GOP Lawmaker: Janet Yellen’s Treasury Likely Behind Surprise Crypto Bill

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How did a Democratic congressman with no prior public stance on cryptocurrency suddenly propose a comprehensive bill to regulate it without help from lawmakers who have been working on the topic for years?

One Republican reckons someone in the Biden Administration must have put his colleague up to the task.

Rep. Tom Emmer (R-Minn.) speculated Monday that Rep. Don Beyer (D-VA) proposed the sweeping bill on digital assets at the request of the Treasury Department.

Related: State of Crypto: Infrastructure Bill Shows Congress Sees Crypto as Here to Stay

“Don Beyer hasn’t been involved in this space at all that I know of,” said Emmer during an appearance on CoinDesk TV’s “First Mover,” “and all of a sudden he comes out with this proposal that will give the [Federal Reserve] complete control over creating central bank digital currency with all kinds of related authority to it.”

“Call me suspicious if you want, but I think that sometimes someone at Janet Yellen’s Treasury would call a long-time ally like Don Beyer and say, ‘Look, we really need to push back on these Republicans,’” said Emmer, a member of the Congressional Blockchain Caucus.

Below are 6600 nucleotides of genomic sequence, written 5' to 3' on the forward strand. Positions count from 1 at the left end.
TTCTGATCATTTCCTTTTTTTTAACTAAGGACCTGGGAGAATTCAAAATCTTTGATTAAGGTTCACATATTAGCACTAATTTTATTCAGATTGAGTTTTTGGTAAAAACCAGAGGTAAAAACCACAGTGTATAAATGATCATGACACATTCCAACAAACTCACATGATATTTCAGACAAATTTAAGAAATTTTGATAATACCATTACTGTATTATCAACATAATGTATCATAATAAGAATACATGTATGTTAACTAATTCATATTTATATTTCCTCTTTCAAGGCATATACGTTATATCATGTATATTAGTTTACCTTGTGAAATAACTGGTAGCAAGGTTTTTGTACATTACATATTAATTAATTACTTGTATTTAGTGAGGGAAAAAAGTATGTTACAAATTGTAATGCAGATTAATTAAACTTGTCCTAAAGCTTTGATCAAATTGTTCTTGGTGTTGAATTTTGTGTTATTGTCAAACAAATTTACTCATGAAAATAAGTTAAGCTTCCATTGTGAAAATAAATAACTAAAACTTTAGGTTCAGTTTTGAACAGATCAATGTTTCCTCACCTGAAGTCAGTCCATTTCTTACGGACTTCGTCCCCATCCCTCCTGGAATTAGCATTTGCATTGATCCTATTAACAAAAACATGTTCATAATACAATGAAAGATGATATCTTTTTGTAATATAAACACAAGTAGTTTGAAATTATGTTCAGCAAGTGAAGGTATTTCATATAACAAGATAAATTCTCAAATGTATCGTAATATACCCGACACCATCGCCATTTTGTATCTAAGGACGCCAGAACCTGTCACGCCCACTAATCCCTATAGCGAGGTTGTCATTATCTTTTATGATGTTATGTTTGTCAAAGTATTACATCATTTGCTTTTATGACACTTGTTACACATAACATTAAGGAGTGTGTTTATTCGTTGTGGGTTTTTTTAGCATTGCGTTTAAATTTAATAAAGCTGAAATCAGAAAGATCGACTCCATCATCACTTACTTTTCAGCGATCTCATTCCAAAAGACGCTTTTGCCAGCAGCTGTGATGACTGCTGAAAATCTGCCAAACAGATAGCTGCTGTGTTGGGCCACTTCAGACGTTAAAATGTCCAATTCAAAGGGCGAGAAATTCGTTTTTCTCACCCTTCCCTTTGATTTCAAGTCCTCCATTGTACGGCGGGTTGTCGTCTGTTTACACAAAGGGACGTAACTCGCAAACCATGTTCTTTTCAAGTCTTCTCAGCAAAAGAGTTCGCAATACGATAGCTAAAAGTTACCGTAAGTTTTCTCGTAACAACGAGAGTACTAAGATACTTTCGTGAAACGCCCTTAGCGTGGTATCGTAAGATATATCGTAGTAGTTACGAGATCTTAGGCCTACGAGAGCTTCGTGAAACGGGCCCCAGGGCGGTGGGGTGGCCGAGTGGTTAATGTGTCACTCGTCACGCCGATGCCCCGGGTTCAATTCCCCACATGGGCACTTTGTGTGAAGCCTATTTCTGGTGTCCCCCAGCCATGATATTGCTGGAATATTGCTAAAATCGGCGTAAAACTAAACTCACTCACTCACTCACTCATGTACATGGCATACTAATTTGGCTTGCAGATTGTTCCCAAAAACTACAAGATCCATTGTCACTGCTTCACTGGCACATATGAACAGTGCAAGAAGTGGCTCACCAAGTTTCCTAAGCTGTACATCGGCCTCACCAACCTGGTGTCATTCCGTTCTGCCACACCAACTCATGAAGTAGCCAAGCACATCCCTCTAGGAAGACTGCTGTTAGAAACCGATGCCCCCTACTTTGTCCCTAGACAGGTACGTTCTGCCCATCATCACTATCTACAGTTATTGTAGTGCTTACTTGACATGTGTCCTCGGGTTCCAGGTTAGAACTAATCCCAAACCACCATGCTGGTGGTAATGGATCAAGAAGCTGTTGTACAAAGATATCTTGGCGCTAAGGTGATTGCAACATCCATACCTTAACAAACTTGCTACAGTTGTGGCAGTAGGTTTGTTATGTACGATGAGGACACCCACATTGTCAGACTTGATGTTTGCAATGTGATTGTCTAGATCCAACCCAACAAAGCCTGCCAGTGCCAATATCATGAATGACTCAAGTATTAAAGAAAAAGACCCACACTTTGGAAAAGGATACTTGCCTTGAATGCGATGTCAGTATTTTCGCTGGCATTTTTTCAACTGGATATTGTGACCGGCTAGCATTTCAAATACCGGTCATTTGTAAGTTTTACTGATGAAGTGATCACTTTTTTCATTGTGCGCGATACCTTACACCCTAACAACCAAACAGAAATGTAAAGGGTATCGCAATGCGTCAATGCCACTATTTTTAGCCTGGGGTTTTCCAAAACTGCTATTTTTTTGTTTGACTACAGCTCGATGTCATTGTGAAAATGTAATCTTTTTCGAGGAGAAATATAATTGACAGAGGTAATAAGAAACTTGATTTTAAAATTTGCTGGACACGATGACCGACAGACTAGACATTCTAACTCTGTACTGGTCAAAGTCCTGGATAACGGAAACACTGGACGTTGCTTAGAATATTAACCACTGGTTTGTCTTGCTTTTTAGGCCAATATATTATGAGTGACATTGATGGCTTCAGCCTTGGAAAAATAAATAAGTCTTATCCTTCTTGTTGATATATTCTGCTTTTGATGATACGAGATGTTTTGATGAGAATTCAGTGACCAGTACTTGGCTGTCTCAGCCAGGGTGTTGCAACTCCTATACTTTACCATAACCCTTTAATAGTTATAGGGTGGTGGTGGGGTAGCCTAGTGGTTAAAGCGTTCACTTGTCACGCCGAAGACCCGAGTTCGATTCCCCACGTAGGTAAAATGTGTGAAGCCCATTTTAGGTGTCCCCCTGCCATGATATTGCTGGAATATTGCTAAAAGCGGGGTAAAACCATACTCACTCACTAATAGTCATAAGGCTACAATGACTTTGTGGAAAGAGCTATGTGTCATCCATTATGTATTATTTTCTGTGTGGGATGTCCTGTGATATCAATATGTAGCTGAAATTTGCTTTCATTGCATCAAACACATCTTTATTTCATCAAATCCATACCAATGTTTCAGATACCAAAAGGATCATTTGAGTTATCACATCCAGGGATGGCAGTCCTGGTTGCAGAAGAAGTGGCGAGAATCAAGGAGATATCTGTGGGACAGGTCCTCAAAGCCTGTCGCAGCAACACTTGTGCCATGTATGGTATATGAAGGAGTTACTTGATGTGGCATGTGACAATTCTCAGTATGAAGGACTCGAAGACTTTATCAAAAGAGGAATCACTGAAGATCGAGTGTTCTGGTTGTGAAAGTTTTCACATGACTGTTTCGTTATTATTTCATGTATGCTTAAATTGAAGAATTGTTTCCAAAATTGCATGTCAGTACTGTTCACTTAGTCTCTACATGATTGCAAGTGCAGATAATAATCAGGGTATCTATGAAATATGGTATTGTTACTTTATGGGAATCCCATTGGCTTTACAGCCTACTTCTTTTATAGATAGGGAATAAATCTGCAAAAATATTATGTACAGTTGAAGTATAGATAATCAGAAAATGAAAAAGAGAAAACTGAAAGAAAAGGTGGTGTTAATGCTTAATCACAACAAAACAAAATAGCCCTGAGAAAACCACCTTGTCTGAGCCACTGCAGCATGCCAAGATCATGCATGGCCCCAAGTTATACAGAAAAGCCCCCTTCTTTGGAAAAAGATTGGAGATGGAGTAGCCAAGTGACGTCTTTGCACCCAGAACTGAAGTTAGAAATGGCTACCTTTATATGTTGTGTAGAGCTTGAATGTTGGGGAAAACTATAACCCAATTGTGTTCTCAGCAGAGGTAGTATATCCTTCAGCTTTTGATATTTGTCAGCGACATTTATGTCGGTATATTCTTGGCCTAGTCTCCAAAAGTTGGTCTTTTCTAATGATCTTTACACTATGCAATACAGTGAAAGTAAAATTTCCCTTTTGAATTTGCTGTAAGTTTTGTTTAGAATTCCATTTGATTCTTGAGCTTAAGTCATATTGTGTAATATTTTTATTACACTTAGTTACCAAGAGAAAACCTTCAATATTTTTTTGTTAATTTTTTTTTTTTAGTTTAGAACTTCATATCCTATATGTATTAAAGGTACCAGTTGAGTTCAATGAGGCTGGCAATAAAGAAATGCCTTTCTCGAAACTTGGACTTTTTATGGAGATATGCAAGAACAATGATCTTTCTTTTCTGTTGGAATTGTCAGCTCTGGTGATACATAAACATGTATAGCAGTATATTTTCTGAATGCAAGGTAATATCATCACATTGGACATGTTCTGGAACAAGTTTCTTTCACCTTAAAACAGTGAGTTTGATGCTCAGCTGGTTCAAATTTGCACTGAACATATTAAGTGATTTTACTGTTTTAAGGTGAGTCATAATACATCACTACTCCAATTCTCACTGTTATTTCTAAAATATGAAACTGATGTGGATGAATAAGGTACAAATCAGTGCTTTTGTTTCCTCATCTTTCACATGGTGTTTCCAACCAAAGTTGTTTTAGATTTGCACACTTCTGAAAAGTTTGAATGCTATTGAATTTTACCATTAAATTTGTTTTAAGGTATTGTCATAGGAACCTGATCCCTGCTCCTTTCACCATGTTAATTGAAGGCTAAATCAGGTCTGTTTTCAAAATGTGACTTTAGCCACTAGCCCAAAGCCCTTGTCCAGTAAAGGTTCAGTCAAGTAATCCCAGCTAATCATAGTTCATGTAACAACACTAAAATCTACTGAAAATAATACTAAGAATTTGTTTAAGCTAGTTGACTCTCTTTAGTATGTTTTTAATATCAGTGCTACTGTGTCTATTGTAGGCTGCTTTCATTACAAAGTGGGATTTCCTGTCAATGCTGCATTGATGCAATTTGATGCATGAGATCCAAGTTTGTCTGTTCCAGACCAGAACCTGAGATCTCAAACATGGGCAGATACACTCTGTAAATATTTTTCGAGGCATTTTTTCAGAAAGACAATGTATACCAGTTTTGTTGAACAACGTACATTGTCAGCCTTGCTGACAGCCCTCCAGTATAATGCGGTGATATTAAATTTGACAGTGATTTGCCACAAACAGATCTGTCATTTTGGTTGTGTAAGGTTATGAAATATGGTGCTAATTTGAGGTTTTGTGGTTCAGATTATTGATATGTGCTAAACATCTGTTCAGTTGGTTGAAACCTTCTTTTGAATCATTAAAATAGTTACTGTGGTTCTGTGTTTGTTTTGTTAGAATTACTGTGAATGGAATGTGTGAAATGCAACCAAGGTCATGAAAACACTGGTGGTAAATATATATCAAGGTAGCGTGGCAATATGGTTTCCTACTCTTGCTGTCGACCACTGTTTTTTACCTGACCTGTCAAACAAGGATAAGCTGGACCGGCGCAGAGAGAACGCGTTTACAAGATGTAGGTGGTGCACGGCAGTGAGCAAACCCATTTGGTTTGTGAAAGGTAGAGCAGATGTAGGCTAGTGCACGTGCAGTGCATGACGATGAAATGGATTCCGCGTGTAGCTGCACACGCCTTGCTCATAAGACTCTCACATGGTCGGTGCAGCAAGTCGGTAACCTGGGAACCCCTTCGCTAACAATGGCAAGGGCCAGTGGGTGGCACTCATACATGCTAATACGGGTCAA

Emmer’s comments echoed those of fellow Republican congressman, Warren Davidson (R-Ohio), but on a different bill. Davidson claimed in a Bitcoin Magazine interview that the Treasury Department had a hand in the crypto-related language found in the $1 trillion, bipartisan infrastructure bill winding through the U.S. Congress.

Read more: New Crypto Bill in US Congress Is the Most Comprehensive Yet

Related: How Controversial Crypto Tax Found Its Way Into US Infrastructure Bill

Beyer, chairman of Congress’ Joint Economic Committee and a member of the tax policy-making House Ways and Means Committee, introduced his bill Thursday just as Congress was weighing the infrastructure deal cobbled together between a group of Democratic and Republican senators. Critics of that proposal, which looks to gain roughly $28 billion in revenue from taxing the cryptocurrency industry, say its definition of what constitutes a crypto “broker” is too wide. Some revisions have been made to narrow that definition but many say it still goes too far.

When asked what revisions on the infrastructure bill he would recommend, Emmer replied that major infrastructure should not be paid for by taxing cryptocurrency as it is not related to the crypto space.

“This is a desperate attempt by a bunch of senators to try and find revenue from any source they can,” Emmer said of the plan.

A spokesperson for Beyer’s office didn’t respond to a list of questions from CoinDesk, including an inquiry on how the bill came together.

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